1 lb of mild Italian sausage
2 cups fresh oyster mushroom, diced
1 small onion, diced
2 garlic cloves, minced
2 tbsp olive oil
salt and pepper

1. In a small pan, heat the olive oil over medium high heat. Saute the onions 
    and garlic until softened. Season with salt and pepper. 

2. Add the sausage and cook until it loses its pink color. Turn off the heat and
    let it cool. 

3. Add the fresh mushrooms and mix well. Set aside. 

To prepare the ravioli:

1. Prepare the tomato ragu (spaghetti sauce) as directed. Keep at a simmer 
    when you are ready to cook the ravioli.

2. Prepare the ravioli dough as per instructions on the link provided. Use a 
    teaspoon of the filling above for each ravioli. Store the extra filling in the 
    freezer for later use. You cam make about 25-30 ravioli pieces for one 
    batch of dough.

3. Boil a pot of water and season with a tablespoon of salt. Once boiling, drop
    4-5 ravioli pieces and allow them to cook in the boiling water. They will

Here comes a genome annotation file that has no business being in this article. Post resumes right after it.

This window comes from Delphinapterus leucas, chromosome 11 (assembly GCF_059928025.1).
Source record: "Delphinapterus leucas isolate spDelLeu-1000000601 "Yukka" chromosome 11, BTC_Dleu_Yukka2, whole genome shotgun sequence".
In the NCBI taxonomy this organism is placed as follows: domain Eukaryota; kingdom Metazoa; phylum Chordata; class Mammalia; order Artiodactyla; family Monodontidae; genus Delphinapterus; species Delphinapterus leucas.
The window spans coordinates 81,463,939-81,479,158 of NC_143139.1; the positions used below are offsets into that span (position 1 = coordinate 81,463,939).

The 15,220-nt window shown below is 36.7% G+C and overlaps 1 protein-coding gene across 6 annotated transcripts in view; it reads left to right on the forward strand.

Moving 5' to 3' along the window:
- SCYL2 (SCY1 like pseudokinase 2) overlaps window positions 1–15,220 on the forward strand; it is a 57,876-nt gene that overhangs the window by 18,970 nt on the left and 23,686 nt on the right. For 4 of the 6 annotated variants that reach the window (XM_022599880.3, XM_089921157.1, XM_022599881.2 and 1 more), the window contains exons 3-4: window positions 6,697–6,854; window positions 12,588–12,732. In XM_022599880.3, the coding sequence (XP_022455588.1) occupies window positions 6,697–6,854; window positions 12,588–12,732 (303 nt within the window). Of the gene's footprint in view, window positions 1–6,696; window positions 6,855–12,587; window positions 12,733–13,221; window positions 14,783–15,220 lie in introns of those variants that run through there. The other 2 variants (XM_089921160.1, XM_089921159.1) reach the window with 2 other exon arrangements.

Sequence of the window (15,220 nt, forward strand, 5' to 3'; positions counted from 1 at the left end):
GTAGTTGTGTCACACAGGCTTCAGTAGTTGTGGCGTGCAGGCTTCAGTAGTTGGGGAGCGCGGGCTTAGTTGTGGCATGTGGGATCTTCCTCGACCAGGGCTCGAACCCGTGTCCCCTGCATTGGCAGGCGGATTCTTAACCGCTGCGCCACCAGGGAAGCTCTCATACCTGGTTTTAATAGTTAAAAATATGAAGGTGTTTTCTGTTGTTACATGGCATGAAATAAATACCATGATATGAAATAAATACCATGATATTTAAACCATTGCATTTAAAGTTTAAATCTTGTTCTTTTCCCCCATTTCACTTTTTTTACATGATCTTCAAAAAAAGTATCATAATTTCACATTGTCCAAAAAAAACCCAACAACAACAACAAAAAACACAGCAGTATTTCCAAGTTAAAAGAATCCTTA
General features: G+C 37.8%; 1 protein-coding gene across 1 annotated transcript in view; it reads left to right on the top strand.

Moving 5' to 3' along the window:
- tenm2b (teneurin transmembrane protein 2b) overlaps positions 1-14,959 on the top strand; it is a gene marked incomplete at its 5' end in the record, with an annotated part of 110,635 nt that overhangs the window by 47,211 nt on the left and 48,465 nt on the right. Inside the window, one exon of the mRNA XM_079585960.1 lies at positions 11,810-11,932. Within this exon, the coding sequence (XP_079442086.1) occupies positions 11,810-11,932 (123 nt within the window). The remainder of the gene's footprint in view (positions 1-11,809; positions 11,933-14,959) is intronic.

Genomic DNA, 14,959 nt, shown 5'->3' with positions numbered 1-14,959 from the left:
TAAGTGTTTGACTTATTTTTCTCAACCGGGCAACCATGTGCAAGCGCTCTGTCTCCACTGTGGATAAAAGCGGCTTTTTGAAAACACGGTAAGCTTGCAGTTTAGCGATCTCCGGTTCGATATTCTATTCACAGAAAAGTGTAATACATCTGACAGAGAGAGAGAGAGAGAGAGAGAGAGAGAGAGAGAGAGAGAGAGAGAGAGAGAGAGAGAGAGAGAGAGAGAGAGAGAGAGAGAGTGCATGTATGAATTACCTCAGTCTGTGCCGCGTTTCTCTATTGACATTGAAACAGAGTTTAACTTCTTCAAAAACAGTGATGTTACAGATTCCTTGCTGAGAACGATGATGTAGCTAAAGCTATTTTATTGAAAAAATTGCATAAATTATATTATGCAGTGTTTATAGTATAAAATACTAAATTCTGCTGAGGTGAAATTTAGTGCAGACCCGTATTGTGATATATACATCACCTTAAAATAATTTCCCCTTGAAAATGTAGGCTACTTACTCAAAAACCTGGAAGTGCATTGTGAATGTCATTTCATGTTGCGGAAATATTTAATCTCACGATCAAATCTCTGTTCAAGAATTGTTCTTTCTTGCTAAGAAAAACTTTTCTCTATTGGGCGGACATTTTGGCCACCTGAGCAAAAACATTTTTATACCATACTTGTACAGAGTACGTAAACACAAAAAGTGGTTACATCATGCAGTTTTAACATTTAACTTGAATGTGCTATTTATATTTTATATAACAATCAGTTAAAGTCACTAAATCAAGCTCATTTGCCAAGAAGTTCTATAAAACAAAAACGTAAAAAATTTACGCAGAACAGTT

float when they are cooked. Fish them out and transfer them into the 
    simmering tomato ragu. Cook the rest of the ravioli.

4. To serve, plate out about 6 ravioli pieces per person and garnish with 
    chopped parsley leaves and a good sprinkling of parmesan cheese.   

Zucchini and Potato Soup

Copyright 2013 LtDansKitchen blogs
Based on Lidia's recipe, I wanted something Italian to go with my light Italian lunch that I was preparing for my cousin and some friends. It started out with a spinach quiche until I found out fresh spinach were not available in the grocery stores that same week I was having friends over. It was only last week that I found out that they were actually found (albeit frozen) in the freezer section of the grocery stores I frequent but it was already too late. Porcini mushrooms are also a scarcity but fresh oyster mushrooms are definitely available everywhere and so are dried shitake mushrooms. I wanted a lighter flavor to the soup however so I just used the fresh oyster mushrooms instead. Zucchini was also not available so I used a chayote which was the closest thing I could think of in terms of texture.